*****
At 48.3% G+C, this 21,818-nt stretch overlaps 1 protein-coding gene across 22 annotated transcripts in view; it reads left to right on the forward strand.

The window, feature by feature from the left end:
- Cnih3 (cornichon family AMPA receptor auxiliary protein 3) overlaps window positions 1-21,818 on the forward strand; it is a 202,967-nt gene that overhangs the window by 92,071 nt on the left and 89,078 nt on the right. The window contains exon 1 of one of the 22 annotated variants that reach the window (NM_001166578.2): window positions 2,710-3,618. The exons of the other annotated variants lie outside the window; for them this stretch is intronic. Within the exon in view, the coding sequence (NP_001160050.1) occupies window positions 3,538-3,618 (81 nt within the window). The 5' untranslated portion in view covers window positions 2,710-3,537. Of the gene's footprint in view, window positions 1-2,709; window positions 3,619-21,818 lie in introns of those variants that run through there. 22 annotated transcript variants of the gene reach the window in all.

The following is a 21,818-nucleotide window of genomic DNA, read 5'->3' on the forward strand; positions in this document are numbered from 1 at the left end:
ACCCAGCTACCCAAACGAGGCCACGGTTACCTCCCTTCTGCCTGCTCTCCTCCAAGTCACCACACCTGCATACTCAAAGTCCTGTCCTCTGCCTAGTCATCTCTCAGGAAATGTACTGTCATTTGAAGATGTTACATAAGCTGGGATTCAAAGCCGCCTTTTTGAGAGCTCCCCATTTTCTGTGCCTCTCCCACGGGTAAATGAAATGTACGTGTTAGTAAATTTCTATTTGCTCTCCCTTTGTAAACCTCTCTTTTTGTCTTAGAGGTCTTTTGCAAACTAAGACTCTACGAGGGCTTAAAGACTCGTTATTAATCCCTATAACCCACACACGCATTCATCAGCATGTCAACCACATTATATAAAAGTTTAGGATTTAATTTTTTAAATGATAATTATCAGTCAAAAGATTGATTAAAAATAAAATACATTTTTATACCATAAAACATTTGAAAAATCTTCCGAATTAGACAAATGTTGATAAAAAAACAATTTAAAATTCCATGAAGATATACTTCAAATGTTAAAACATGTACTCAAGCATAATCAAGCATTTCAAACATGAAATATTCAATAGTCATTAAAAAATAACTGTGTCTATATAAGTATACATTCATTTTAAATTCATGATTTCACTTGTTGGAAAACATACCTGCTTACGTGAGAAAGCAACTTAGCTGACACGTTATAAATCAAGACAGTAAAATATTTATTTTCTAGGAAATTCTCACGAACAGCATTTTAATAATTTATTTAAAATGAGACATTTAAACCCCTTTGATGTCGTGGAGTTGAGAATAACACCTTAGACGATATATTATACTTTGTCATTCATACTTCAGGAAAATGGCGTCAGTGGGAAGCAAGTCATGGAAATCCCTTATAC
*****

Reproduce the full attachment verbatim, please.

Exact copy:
At 48.3% G+C, this 21,818-nt stretch overlaps 1 protein-coding gene across 22 annotated transcripts in view; it reads left to right on the forward strand.

The window, feature by feature from the left end:
- Cnih3 (cornichon family AMPA receptor auxiliary protein 3) overlaps window positions 1-21,818 on the forward strand; it is a 202,967-nt gene that overhangs the window by 92,071 nt on the left and 89,078 nt on the right. The window contains exon 1 of one of the 22 annotated variants that reach the window (NM_001166578.2): window positions 2,710-3,618. The exons of the other annotated variants lie outside the window; for them this stretch is intronic. Within the exon in view, the coding sequence (NP_001160050.1) occupies window positions 3,538-3,618 (81 nt within the window). The 5' untranslated portion in view covers window positions 2,710-3,537. Of the gene's footprint in view, window positions 1-2,709; window positions 3,619-21,818 lie in introns of those variants that run through there. 22 annotated transcript variants of the gene reach the window in all.

The following is a 21,818-nucleotide window of genomic DNA, read 5'->3' on the forward strand; positions in this document are numbered from 1 at the left end:
ACCCAGCTACCCAAACGAGGCCACGGTTACCTCCCTTCTGCCTGCTCTCCTCCAAGTCACCACACCTGCATACTCAAAGTCCTGTCCTCTGCCTAGTCATCTCTCAGGAAATGTACTGTCATTTGAAGATGTTACATAAGCTGGGATTCAAAGCCGCCTTTTTGAGAGCTCCCCATTTTCTGTGCCTCTCCCACGGGTAAATGAAATGTACGTGTTAGTAAATTTCTATTTGCTCTCCCTTTGTAAACCTCTCTTTTTGTCTTAGAGGTCTTTTGCAAACTAAGACTCTACGAGGGCTTAAAGACTCGTTATTAATCCCTATAACCCACACACGCATTCATCAGCATGTCAACCACATTATATAAAAGTTTAGGATTTAATTTTTTAAATGATAATTATCAGTCAAAAGATTGATTAAAAATAAAATACATTTTTATACCATAAAACATTTGAAAAATCTTCCGAATTAGACAAATGTTGATAAAAAAACAATTTAAAATTCCATGAAGATATACTTCAAATGTTAAAACATGTACTCAAGCATAATCAAGCATTTCAAACATGAAATATTCAATAGTCATTAAAAAATAACTGTGTCTATATAAGTATACATTCATTTTAAATTCATGATTTCACTTGTTGGAAAACATACCTGCTTACGTGAGAAAGCAACTTAGCTGACACGTTATAAATCAAGACAGTAAAATATTTATTTTCTAGGAAATTCTCACGAACAGCATTTTAATAATTTATTTAAAATGAGACATTTAAACCCCTTTGATGTCGTGGAGTTGAGAATAACACCTTAGACGATATATTATACTTTGTCATTCATACTTCAGGAAAATGGCGTCAGTGGGAAGCAAGTCATGGAAATCCCTTATAC